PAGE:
Background: Understanding the causes and pathways of cognitive decline among older populations is of great importance in China. This study aims to examine whether the discrepancy in socioeconomic status (SES) makes a difference to the cognitive ability among Chinese older adults, and to disentangle the moderating role of different types of social support in the process in which SES influences cognition.
Methods: We utilized a nationally representative sample from the 2018 Chinese Longitudinal Healthy Longevity Survey. A cumulative SES score was constructed to measure the combined effect of different socioeconomic statuses on the cognitive ability of the elderly. We further examined the moderating role of two types of social support, including emotional support, and financial support. Hierarchical regression analysis was applied to test the direct effect of SES on cognitive ability, and to investigate the moderating role of social support on the association of the SES with the dependent variables.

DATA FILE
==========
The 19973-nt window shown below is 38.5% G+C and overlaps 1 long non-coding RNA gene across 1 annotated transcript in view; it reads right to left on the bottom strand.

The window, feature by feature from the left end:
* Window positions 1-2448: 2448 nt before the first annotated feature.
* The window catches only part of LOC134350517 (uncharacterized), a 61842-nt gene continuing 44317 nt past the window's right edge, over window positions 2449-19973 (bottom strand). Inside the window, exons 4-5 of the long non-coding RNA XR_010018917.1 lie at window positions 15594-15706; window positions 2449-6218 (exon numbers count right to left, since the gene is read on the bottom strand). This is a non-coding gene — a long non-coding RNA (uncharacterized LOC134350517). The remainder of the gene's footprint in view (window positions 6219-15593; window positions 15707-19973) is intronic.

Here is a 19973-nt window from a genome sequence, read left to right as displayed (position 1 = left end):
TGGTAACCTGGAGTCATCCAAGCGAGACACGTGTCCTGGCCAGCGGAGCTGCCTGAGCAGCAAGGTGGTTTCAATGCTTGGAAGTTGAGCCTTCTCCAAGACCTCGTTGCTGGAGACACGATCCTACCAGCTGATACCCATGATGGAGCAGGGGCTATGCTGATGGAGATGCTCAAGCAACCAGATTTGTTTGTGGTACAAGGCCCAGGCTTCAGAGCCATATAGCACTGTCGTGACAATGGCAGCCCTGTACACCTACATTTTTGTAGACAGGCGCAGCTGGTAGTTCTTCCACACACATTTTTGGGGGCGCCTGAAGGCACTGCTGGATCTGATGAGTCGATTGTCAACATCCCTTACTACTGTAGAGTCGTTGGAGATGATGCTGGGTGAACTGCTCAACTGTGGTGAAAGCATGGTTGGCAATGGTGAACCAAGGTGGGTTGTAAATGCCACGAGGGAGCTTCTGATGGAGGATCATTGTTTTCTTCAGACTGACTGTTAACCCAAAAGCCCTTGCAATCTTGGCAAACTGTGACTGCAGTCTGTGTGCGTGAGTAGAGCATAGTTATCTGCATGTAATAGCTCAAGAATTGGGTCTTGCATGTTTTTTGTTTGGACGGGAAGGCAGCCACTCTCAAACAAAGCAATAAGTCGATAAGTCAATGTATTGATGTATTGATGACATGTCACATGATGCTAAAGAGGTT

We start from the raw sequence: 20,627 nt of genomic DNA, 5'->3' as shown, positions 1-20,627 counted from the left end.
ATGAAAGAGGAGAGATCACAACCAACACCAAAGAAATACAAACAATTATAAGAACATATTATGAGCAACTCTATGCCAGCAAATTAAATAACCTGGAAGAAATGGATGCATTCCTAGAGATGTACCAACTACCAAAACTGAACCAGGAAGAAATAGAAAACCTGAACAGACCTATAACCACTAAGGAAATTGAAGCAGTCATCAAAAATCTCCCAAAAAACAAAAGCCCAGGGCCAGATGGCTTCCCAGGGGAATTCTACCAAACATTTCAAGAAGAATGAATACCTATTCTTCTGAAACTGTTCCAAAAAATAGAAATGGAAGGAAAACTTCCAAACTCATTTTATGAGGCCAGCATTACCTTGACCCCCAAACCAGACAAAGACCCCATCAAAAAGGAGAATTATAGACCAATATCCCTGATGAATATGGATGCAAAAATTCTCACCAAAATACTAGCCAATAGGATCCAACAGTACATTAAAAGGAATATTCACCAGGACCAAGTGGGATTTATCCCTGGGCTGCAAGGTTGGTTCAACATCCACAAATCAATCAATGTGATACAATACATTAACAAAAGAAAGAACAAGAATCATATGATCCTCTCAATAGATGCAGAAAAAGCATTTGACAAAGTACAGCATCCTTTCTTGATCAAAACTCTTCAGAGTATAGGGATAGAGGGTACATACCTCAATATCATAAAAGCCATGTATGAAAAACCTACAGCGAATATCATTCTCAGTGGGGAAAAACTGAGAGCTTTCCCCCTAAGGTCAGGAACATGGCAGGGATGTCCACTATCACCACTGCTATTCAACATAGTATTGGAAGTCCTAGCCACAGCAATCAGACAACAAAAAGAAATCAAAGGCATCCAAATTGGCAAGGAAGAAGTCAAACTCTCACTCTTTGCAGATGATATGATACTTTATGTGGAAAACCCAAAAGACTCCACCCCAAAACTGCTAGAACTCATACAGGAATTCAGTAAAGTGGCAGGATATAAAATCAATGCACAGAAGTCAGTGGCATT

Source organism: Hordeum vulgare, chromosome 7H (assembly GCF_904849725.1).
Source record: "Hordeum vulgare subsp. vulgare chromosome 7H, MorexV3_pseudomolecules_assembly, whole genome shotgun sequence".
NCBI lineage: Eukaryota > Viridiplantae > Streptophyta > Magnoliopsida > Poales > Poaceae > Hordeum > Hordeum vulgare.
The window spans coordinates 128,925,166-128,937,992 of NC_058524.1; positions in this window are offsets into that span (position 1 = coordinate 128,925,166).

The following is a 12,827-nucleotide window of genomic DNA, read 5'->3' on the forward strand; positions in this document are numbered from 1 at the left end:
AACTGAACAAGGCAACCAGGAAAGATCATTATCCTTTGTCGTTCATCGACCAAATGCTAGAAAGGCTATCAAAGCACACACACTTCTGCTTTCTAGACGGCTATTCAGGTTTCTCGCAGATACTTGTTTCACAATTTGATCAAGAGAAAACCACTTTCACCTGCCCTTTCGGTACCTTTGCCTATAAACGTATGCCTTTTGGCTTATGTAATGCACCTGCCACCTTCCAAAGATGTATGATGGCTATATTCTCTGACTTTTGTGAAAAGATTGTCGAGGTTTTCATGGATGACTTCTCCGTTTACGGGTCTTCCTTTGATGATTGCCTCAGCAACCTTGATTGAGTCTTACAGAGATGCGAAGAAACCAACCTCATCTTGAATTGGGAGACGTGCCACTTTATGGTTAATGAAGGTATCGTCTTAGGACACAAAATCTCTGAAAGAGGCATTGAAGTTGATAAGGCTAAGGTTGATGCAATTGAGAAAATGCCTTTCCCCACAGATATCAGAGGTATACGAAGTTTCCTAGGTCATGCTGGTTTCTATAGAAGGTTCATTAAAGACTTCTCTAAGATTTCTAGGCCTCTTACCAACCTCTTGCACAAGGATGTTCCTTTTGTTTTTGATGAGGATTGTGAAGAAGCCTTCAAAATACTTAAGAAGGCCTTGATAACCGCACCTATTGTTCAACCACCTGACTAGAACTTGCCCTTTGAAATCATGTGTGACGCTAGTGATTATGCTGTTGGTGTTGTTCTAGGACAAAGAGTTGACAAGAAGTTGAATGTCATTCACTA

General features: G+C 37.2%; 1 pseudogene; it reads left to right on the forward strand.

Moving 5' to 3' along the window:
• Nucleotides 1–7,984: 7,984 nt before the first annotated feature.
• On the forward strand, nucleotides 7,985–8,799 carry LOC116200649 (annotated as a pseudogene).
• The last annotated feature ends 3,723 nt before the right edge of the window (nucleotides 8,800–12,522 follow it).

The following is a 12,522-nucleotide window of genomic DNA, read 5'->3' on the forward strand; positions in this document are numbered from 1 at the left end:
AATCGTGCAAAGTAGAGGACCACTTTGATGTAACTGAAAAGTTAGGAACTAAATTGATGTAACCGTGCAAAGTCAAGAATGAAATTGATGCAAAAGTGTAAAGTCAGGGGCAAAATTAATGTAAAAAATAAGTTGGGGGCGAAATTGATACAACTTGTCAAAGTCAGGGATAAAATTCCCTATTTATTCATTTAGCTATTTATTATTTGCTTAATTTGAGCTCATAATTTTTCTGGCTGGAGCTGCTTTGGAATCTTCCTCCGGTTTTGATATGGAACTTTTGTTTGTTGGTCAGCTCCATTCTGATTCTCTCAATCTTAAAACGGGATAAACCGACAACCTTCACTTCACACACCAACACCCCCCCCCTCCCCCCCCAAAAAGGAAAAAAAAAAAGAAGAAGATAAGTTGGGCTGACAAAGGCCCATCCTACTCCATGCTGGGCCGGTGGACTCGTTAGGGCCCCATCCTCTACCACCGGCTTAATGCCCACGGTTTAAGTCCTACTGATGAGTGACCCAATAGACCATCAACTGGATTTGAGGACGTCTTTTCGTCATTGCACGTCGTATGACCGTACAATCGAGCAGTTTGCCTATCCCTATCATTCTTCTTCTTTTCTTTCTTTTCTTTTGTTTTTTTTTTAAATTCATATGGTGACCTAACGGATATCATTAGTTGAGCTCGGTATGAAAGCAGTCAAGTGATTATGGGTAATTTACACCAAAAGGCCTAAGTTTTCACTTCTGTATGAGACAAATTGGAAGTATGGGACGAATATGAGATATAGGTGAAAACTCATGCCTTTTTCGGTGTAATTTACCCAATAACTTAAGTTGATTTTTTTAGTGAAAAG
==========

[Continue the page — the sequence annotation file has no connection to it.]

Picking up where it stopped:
Results: The results showed that the higher SES of older adults was significantly associated with better cognitive ability (β = 0.52, p < 0.001) after controlling for age, sex, marital status, living region, Hukou, health insurance, lifestyle factors, and physical health status. Emotional support and financial support were moderated the relationship between SES score and cognitive ability.
Conclusion: Our results reveal the importance of considering social support in buffering the effects of SES and the associated cognitive ability for aging populations. It highlights the importance of narrowing the socioeconomic gap among the elderly. Policymakers should consider promoting social support to improve the cognitive ability among older adults.